Have you ever read a news article that cited confusing statistics or some fuzzy math that didn’t seem to make logical sense or add up? Chances are, the math and stats didn’t make sense to the reporter who wrote it either.

Whether it’s quarterly earning statements, census figures or standardized testing results, journalists on all beats can’t avoid data. It’s ubiquitous and, thanks to the Internet, readily available. Unfortunately, “data literacy” isn’t quite as common.

It’s one thing to know technical skills like how to format, filter and sort, and run basic pivot tables or access queries, and it’s another to really understand the data and math itself, let alone why the numbers matter and what they mean.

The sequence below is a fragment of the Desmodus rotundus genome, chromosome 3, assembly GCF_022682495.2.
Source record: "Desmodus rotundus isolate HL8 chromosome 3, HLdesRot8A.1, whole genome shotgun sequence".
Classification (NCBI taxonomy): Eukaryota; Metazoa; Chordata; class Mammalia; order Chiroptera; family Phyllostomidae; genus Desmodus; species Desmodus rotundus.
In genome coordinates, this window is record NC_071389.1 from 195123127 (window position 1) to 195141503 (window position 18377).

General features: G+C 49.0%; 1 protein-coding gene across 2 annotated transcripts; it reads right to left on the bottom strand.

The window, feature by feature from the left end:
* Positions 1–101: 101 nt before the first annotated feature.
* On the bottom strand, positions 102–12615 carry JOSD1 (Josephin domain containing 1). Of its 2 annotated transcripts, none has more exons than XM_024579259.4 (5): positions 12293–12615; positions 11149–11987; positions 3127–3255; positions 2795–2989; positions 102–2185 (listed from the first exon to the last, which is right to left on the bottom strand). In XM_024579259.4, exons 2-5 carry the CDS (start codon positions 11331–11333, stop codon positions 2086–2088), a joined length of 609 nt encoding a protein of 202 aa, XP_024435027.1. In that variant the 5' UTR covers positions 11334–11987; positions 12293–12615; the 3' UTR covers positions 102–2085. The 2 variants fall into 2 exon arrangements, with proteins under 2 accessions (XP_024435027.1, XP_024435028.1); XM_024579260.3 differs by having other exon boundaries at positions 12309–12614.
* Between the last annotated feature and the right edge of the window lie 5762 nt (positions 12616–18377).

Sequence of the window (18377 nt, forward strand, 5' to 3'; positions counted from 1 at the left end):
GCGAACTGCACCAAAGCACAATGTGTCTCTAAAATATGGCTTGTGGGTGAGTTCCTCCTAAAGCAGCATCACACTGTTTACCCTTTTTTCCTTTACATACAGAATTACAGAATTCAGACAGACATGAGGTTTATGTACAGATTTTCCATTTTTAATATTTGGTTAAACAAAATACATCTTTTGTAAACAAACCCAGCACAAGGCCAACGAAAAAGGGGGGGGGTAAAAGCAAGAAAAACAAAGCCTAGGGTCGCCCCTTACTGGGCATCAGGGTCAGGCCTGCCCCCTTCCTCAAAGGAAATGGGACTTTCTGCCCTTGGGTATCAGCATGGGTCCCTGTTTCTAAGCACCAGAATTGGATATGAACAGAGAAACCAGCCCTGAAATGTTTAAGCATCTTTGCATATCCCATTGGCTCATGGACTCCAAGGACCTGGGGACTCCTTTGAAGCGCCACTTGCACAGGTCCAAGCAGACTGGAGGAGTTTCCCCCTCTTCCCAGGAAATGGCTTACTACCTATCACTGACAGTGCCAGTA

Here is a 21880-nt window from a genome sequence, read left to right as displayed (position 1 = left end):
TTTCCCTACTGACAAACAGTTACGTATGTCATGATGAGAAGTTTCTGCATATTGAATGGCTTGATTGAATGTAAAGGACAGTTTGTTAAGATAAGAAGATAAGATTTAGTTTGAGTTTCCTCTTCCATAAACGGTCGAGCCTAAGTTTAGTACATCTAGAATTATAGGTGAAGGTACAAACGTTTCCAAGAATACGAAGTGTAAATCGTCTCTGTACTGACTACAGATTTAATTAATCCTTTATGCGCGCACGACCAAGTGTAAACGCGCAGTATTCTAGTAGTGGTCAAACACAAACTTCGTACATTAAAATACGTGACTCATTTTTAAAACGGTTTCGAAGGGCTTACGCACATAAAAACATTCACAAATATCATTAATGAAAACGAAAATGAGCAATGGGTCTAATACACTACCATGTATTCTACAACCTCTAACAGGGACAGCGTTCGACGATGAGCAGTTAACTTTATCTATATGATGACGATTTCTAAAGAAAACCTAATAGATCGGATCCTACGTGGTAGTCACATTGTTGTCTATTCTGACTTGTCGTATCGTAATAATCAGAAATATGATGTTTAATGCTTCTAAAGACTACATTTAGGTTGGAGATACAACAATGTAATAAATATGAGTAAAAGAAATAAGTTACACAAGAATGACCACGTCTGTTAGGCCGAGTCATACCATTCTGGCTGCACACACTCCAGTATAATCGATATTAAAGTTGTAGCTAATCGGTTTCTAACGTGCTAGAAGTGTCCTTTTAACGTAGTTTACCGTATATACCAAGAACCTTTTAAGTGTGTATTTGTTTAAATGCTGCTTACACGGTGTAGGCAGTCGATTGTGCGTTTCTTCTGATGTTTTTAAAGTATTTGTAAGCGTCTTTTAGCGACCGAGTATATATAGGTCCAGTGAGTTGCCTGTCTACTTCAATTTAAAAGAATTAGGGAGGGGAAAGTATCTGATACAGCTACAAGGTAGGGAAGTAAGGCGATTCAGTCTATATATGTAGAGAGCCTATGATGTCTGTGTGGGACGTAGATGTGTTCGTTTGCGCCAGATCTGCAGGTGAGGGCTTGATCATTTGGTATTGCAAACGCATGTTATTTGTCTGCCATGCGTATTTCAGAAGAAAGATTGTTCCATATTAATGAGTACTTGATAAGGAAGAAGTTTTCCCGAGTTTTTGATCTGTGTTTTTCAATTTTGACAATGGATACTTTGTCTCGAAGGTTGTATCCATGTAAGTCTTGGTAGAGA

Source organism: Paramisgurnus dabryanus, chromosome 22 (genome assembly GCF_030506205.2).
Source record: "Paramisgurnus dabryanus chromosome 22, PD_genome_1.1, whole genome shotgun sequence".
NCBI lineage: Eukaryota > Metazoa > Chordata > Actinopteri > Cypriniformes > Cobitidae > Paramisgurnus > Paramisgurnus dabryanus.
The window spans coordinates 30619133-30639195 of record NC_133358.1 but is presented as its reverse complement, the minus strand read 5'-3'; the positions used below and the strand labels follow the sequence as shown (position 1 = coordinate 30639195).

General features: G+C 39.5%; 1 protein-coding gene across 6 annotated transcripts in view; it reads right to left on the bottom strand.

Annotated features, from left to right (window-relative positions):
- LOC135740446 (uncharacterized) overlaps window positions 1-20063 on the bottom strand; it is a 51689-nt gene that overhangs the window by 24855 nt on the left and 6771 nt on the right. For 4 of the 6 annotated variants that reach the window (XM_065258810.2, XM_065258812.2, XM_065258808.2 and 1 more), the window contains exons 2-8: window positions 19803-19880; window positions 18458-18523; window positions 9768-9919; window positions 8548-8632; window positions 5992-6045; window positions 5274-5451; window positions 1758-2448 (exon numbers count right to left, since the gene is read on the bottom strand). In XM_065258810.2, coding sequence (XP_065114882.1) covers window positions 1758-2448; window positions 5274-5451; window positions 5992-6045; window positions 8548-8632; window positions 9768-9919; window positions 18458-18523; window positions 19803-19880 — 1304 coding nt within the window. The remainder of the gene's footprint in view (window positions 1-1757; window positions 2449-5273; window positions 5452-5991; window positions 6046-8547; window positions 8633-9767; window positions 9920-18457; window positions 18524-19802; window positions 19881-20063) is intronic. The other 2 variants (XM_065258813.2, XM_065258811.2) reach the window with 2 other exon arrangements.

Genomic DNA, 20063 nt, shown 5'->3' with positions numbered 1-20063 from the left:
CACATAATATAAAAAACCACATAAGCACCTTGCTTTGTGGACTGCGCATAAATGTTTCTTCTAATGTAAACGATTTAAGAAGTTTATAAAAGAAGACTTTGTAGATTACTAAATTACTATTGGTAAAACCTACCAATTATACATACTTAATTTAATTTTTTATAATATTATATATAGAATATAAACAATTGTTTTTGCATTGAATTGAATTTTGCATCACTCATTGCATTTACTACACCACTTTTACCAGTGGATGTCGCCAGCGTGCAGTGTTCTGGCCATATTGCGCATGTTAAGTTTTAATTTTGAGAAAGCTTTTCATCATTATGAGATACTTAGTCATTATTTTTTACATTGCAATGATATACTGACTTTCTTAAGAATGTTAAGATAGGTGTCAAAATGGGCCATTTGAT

That’s why I was excited to see this post at Media Helping Media: “Journalists – become data literate in three steps.” The post outlines three questions every journalist should ask before diving into their data:

  1. How was the data collected?
  2. What’s in there to learn?
  3. How reliable is the information?

Go read the post to learn more about why these questions matter most, and specific instances where they can make a very big difference. It’s a piece taken from the Data Journalism Handbook, which is worth checking out in and of itself, though more of a time committment.

Data literacy really boils down to good journalism, and the more you understand the numbers and their source, the more confidently (and correctly) you can report them.